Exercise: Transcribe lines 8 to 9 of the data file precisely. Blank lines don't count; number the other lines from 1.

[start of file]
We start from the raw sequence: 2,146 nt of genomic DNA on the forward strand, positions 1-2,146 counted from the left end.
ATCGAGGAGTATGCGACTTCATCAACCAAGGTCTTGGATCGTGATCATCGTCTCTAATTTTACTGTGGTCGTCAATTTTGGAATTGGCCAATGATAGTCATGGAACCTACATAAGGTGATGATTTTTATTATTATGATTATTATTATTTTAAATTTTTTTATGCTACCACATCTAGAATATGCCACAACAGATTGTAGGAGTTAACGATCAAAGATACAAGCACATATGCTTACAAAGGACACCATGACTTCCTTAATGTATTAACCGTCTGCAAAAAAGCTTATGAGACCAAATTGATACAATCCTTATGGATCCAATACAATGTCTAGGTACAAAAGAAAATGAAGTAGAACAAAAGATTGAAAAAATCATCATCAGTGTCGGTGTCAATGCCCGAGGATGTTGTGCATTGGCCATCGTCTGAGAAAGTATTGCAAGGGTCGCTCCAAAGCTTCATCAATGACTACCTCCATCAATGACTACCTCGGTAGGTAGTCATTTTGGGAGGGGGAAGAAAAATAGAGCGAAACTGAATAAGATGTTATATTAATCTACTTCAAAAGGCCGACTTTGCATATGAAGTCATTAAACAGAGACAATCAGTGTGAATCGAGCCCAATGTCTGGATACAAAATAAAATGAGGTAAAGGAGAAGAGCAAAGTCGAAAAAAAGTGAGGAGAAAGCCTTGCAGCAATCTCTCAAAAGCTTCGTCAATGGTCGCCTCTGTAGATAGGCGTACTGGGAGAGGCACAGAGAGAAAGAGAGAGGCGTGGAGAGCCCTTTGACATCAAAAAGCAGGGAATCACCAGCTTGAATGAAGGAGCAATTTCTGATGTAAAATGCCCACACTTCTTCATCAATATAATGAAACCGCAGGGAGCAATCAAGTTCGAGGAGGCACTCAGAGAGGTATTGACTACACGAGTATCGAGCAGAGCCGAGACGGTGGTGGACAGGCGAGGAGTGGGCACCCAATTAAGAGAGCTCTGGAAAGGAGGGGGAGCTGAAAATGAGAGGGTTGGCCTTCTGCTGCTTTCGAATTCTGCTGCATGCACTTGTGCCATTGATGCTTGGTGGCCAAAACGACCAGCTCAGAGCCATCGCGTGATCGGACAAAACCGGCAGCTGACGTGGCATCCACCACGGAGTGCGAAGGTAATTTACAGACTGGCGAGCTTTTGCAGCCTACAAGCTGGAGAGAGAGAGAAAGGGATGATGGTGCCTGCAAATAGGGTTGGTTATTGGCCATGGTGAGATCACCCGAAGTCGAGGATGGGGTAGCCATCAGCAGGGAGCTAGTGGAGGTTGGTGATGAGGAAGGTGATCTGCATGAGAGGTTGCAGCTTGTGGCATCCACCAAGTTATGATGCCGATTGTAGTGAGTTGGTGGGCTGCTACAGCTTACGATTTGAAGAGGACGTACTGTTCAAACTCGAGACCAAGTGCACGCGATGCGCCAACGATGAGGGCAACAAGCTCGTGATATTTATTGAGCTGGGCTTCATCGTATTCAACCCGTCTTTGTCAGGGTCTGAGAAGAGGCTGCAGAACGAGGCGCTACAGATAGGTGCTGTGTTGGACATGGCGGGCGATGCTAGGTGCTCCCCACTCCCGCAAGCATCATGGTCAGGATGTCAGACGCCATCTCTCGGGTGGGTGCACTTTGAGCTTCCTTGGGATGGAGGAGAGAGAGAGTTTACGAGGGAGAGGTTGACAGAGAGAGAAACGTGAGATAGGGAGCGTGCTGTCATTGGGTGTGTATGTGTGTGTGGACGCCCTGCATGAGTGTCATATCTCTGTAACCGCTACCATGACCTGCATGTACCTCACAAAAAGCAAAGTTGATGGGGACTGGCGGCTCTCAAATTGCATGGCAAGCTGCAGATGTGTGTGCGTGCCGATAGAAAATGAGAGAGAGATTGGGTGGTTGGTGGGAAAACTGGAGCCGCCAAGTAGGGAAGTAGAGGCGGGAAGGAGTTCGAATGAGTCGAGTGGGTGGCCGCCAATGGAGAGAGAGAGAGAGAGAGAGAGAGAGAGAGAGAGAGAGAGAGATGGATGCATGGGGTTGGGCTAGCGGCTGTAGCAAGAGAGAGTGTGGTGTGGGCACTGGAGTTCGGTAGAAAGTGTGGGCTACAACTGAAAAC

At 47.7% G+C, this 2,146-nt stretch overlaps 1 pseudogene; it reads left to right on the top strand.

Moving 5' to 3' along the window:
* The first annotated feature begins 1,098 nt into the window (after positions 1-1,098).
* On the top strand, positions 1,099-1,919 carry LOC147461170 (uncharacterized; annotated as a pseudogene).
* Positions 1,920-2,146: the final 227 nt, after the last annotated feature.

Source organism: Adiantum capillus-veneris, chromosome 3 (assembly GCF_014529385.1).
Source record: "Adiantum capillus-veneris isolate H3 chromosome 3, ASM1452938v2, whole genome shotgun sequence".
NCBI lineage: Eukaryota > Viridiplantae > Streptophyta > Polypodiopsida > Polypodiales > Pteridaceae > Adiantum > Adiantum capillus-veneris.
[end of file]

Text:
Source organism: Adiantum capillus-veneris, chromosome 3 (assembly GCF_014529385.1).
Source record: "Adiantum capillus-veneris isolate H3 chromosome 3, ASM1452938v2, whole genome shotgun sequence".